Maseo: We’re kids. People want to blame just like when you look at sports and they want to blame a player for losing their cool, but these are kids getting money. But let me take the line off that and put it back on this. We were kids, man. Someone was willing to invest in our dream. $13,000, or $2,000, at the end of the day, creatively, we’re allowed to do whatever the hell we want musically. What happens from what they do with it to when we’re making it, we don’t know this part.
Pos: We could turn around and be the ones who someone could say you’re sharing this little bit of seven drops of water Tommy Boy gave you to now have to come and split with the people you sampled. At least from the administrative aspect of this, we did share the information with Tommy Boy to clear this stuff. They chose not to clear it. At the time, there was no litmus test, there was no way to know if an album sounded like this, people don’t look like the average rappers that it was going to sell like this. There were people in front of us that were considered what hip-hop is and what was the standard that would sell records in the tri-state area.
This record not only attached itself to black and brown youth, it attached itself to white, it attached itself to poor, higher class, middle class, people who didn’t even like hip-hop. It sold a lot of records and got a lot of people looking and listening. If you’re talking about in today’s world of streaming, well no. We’re older gentlemen and we’ve been through this enough times. With this Pete and Preme record for example, we went into it as a partnership with Mass Appeal and Nas, and we set things straight on how it’s supposed to be. Of course they can turn around as a company and be like, “watch sampling” and we can listen or not listen. But we are still partners in things as opposed to someone saying not saying nothing and giving you a fuckin’ nickel.
Maseo: Here’s the deal. Regardless of what he wants to give us, the type of business since Tommy Boy’s demise has been nothing but partnerships and better. Why would I do anything less? I know my value. And now, with the slap in the face of not even trying to come to the table, I think I deserve a lot more than that now. I was being more than fair then. What’s really fair now is ownership. That’s what’s really fair. The focus of this discussion is splits. Now we’re talking about ownership and splits.
Besides getting the wrong end of the deal, y’all had creative freedom. Looking back, would you guys have traded some of that creative freedom for a better percentage off those royalties?
Pos: I would say no because there was nowhere someone told us that that was the difference. Tommy Boy never stood in the way of our creative freedom.
Maseo: Made a few suggestions. Even down to when we delivered 3 Feet, they were loving this record. They said, “We don’t hear anything we could go to radio with.” And that was understandable from their standpoint. “We don’t really hear anything that the DJ could spin.” We all got their point, but the thing about that period of time, every artist struggled with not selling out. Understanding this, how could we make a radio record our way? It has to be genuine and honest.
A lot of the records that went on radio were organic and radio picked up on it coming out of the club and the street. It wasn’t the other way around, hence “Me, Myself and I,” which is still a torn feeling because Paul genuinely loved “Funkadelic” and I was always a stickler to use “Knee Deep.” Fellas wasn’t too keen about it. But in having that meeting with Tommy Boy, going to a Zulu Nation party at Hotel Amazon, Jazzy J throwing on “Knee Deep” in the club and everybody going crazy in there, and it’s one of my favorite records, I hit Dave and said, “That’s the one.” I got a call out of nowhere from Paul and he said, “Bring those records to the studio.” We just started putting things together and I could see them in the back not too happy about this, but just letting it go how we normally let things go. Let the creative process happen.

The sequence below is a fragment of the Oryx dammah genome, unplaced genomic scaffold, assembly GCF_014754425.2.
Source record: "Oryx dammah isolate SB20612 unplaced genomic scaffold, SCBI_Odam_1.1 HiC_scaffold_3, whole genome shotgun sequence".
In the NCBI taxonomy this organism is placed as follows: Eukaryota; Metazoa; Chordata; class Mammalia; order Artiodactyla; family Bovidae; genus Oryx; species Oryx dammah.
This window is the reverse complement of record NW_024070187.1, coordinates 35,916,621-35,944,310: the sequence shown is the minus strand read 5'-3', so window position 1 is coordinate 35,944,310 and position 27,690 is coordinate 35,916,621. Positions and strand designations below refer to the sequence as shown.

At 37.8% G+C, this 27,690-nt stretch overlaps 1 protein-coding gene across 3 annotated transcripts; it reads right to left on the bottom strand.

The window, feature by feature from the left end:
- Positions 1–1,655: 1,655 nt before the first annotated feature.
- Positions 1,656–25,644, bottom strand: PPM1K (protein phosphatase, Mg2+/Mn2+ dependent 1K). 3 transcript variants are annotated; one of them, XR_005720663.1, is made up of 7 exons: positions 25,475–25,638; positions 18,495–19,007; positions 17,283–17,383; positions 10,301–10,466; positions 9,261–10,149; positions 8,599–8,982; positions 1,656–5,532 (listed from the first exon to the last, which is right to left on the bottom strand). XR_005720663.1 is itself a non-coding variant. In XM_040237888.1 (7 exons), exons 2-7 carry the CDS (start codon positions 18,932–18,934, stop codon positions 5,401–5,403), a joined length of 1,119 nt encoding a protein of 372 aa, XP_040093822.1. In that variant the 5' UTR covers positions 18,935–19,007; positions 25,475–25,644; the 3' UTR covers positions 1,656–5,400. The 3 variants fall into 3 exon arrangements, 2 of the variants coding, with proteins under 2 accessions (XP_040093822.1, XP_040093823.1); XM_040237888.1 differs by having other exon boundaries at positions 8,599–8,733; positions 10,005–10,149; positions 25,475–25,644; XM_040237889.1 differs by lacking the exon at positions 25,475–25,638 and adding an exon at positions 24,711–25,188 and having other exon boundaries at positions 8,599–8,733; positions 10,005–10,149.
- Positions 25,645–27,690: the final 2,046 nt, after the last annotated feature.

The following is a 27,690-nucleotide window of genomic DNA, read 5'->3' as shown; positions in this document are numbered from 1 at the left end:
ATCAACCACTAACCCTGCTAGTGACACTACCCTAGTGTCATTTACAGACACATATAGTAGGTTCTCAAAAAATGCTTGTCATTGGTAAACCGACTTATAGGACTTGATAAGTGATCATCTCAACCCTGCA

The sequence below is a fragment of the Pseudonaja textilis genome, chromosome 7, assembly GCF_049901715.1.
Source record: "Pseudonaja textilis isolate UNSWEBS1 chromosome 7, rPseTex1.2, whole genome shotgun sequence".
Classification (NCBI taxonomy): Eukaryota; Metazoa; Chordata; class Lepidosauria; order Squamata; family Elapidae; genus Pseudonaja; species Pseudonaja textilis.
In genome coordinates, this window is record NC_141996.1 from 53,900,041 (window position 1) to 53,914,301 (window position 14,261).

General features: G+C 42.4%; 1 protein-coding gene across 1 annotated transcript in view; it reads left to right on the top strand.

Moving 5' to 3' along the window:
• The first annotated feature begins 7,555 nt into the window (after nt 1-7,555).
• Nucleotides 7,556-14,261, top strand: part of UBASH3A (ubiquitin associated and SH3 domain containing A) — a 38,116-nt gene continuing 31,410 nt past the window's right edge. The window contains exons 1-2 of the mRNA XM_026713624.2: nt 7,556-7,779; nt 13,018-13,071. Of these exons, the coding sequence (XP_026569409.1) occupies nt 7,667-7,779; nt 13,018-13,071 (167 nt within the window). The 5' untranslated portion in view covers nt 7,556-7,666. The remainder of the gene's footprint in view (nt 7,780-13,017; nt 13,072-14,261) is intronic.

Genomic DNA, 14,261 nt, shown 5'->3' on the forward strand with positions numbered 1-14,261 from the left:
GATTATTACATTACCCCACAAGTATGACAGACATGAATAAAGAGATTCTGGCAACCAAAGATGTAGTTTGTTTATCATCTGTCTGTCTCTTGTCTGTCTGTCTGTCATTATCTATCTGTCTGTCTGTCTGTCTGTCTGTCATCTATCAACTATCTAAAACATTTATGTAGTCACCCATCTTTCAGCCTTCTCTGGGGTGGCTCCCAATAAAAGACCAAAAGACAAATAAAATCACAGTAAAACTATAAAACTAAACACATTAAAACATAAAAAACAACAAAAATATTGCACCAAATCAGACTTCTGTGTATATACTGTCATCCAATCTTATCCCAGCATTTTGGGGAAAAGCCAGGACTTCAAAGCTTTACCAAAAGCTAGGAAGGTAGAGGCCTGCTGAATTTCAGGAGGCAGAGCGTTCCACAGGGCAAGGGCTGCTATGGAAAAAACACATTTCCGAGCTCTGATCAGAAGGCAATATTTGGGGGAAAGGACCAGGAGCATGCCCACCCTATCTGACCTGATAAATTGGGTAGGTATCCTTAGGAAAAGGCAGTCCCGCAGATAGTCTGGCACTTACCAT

Pos: I was a big fan of that record and even in my mind at that period of time, there were just certain things you shouldn’t touch. That’s such a masterpiece and you’re going to touch that? I just didn’t think taking “Knee Deep” was dope to me, but at the same time, me and Dave said we just wanna fuck off on the rhymes, we’re going to take Jungle Brothers’ cadence “Black Is Black” how they were rhyming, and fuck it off. God was having too much fun with us and said, “I’m going to make this your biggest record.”
In an interview with HipHopDX, Mase, you said that if it weren’t for Quest coming out and talking how he’s been talking, you guys probably would have remained mum regarding your current situation with Tommy Boy.
Pos: A lot of these people were hitting us directly because they were disappointed and concerned. You have one person who’s like, “Fuck that. I’m setting it off.”
Maseo: The trick is they want us to think we won’t ever make money in this. Let’s call it for what it is. The economic side of this is really unfair.
Pos: We’re saying this from a passion standpoint. It’s just being appalled from this bullshit. We’re not some 18-year-old weary guys who transformed into some broke ass middle class middle-aged dudes. We’ve been blessed to be out here making our money without the benefit of benefitting from our catalogue. We’ve been touring, merch, partnerships, sneakers, features, doing all types of stuff. Whether it’s the first to make an album with Nike. We’ve done so many things and keeping ourselves more than afloat.
Maseo: Grammy nomination without Tommy Boy. Let’s talk business here. My value next to his is much stronger. [Tom Silverman] folded. He’s just coming back. He has other businesses going on via sampling companies. That baffles me,too. Why do you wanna go into a business recklessly when you have another business that’s about sampling? Why repeat a behavior that we know has been damaging in the past? That’s the most underlying thing right now. There are still people who would potentially come out the woodworks, paying attention to what’s happening. There’s an asterisk next to our name when it comes to sampling.